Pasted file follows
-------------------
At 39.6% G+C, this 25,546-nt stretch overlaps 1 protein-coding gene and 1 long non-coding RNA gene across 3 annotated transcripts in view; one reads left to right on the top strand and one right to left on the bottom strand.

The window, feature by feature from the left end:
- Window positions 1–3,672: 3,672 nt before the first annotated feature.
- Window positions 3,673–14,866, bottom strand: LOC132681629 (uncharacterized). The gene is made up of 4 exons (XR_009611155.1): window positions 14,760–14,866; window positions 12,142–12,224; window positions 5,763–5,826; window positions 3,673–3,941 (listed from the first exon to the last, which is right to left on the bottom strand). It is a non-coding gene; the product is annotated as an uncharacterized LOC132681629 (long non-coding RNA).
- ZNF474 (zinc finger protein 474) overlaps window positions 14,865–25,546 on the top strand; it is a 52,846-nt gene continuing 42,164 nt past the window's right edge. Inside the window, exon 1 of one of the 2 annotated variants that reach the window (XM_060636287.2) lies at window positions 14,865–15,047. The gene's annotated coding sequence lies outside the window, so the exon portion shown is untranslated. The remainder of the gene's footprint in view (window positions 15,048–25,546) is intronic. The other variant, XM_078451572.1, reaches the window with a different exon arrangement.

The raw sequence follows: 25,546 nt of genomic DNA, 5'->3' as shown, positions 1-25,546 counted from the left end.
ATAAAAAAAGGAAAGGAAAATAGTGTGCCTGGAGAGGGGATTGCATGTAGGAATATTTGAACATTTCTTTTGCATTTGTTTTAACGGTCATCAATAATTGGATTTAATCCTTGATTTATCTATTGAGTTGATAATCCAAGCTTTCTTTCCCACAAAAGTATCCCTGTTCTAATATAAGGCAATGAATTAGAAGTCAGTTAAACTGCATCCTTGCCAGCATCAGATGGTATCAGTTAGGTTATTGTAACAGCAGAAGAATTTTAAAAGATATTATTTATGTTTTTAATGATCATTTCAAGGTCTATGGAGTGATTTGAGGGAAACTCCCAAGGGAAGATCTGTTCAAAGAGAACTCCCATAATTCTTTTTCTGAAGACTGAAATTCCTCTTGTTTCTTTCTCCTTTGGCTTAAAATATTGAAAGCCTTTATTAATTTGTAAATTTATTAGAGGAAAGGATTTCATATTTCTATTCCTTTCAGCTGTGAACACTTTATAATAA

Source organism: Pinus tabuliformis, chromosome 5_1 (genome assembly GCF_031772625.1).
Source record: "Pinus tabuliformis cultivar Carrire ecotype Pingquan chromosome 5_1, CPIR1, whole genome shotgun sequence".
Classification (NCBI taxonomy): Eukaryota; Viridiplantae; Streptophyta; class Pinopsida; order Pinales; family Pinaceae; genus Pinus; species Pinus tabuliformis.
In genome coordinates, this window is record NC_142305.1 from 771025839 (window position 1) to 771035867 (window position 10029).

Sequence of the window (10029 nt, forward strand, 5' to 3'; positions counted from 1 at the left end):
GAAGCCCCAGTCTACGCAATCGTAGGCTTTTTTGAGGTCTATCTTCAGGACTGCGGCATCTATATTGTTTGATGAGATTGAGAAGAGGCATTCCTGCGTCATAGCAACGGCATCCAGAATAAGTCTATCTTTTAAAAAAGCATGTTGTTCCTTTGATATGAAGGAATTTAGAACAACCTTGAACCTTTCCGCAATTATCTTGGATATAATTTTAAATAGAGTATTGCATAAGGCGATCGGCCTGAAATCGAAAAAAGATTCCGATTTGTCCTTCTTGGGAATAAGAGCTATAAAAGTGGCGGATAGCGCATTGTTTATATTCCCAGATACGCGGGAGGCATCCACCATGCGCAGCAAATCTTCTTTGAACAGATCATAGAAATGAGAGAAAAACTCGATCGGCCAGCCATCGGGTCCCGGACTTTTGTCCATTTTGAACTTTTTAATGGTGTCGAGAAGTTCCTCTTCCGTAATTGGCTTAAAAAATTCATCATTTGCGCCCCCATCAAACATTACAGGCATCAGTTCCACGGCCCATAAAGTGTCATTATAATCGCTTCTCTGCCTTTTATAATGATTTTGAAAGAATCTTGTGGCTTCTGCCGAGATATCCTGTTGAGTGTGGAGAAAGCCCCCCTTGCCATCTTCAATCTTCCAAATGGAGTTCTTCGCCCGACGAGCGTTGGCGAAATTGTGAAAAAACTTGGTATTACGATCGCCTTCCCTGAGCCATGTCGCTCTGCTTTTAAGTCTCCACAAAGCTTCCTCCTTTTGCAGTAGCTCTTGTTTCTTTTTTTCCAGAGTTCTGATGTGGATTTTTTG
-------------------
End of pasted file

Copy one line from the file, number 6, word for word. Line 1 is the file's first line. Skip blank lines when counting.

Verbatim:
The raw sequence follows: 25,546 nt of genomic DNA, 5'->3' as shown, positions 1-25,546 counted from the left end.